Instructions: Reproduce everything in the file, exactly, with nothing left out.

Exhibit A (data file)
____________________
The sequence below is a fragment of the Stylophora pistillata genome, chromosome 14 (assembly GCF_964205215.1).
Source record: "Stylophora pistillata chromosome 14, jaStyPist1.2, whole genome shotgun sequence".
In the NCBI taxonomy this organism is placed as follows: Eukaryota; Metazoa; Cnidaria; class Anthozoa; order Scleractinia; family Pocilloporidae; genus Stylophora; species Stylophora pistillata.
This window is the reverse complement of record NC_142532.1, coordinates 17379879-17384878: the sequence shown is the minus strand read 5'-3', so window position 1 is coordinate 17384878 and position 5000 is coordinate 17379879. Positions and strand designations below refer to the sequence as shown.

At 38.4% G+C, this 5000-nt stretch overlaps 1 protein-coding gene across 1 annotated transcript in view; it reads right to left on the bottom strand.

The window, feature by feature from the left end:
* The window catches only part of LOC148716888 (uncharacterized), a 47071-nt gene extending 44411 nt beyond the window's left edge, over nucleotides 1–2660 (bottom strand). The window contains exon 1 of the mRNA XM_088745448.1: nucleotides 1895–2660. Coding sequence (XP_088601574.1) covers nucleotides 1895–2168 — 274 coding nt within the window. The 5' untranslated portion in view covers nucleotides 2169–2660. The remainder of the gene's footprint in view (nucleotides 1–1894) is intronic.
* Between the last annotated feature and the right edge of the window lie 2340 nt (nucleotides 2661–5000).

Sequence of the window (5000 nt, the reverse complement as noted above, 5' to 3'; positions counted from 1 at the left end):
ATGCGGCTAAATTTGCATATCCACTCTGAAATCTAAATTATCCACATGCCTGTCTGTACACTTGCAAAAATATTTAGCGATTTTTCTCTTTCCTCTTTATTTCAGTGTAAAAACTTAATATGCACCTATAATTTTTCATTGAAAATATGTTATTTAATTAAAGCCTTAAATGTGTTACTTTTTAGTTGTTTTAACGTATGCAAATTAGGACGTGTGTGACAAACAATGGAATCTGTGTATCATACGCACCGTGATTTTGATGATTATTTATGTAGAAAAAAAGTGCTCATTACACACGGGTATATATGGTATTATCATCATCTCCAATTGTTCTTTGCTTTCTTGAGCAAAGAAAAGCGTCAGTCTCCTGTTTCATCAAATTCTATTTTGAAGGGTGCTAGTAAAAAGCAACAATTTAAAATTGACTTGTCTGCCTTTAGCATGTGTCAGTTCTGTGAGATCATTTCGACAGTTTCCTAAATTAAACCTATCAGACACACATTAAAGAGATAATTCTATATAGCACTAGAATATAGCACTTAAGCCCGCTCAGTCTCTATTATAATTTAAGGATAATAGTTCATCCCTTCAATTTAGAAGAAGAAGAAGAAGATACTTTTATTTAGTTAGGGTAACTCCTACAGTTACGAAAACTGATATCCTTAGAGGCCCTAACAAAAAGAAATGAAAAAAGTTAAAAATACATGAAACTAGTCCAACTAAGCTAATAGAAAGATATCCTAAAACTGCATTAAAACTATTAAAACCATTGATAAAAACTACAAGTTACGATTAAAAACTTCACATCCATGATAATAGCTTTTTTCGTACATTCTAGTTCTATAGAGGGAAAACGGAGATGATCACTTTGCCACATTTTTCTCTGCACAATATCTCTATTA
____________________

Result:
The sequence below is a fragment of the Stylophora pistillata genome, chromosome 14 (assembly GCF_964205215.1).
Source record: "Stylophora pistillata chromosome 14, jaStyPist1.2, whole genome shotgun sequence".
In the NCBI taxonomy this organism is placed as follows: Eukaryota; Metazoa; Cnidaria; class Anthozoa; order Scleractinia; family Pocilloporidae; genus Stylophora; species Stylophora pistillata.
This window is the reverse complement of record NC_142532.1, coordinates 17379879-17384878: the sequence shown is the minus strand read 5'-3', so window position 1 is coordinate 17384878 and position 5000 is coordinate 17379879. Positions and strand designations below refer to the sequence as shown.

At 38.4% G+C, this 5000-nt stretch overlaps 1 protein-coding gene across 1 annotated transcript in view; it reads right to left on the bottom strand.

The window, feature by feature from the left end:
* The window catches only part of LOC148716888 (uncharacterized), a 47071-nt gene extending 44411 nt beyond the window's left edge, over nucleotides 1–2660 (bottom strand). The window contains exon 1 of the mRNA XM_088745448.1: nucleotides 1895–2660. Coding sequence (XP_088601574.1) covers nucleotides 1895–2168 — 274 coding nt within the window. The 5' untranslated portion in view covers nucleotides 2169–2660. The remainder of the gene's footprint in view (nucleotides 1–1894) is intronic.
* Between the last annotated feature and the right edge of the window lie 2340 nt (nucleotides 2661–5000).

Sequence of the window (5000 nt, the reverse complement as noted above, 5' to 3'; positions counted from 1 at the left end):
ATGCGGCTAAATTTGCATATCCACTCTGAAATCTAAATTATCCACATGCCTGTCTGTACACTTGCAAAAATATTTAGCGATTTTTCTCTTTCCTCTTTATTTCAGTGTAAAAACTTAATATGCACCTATAATTTTTCATTGAAAATATGTTATTTAATTAAAGCCTTAAATGTGTTACTTTTTAGTTGTTTTAACGTATGCAAATTAGGACGTGTGTGACAAACAATGGAATCTGTGTATCATACGCACCGTGATTTTGATGATTATTTATGTAGAAAAAAAGTGCTCATTACACACGGGTATATATGGTATTATCATCATCTCCAATTGTTCTTTGCTTTCTTGAGCAAAGAAAAGCGTCAGTCTCCTGTTTCATCAAATTCTATTTTGAAGGGTGCTAGTAAAAAGCAACAATTTAAAATTGACTTGTCTGCCTTTAGCATGTGTCAGTTCTGTGAGATCATTTCGACAGTTTCCTAAATTAAACCTATCAGACACACATTAAAGAGATAATTCTATATAGCACTAGAATATAGCACTTAAGCCCGCTCAGTCTCTATTATAATTTAAGGATAATAGTTCATCCCTTCAATTTAGAAGAAGAAGAAGAAGATACTTTTATTTAGTTAGGGTAACTCCTACAGTTACGAAAACTGATATCCTTAGAGGCCCTAACAAAAAGAAATGAAAAAAGTTAAAAATACATGAAACTAGTCCAACTAAGCTAATAGAAAGATATCCTAAAACTGCATTAAAACTATTAAAACCATTGATAAAAACTACAAGTTACGATTAAAAACTTCACATCCATGATAATAGCTTTTTTCGTACATTCTAGTTCTATAGAGGGAAAACGGAGATGATCACTTTGCCACATTTTTCTCTGCACAATATCTCTATTA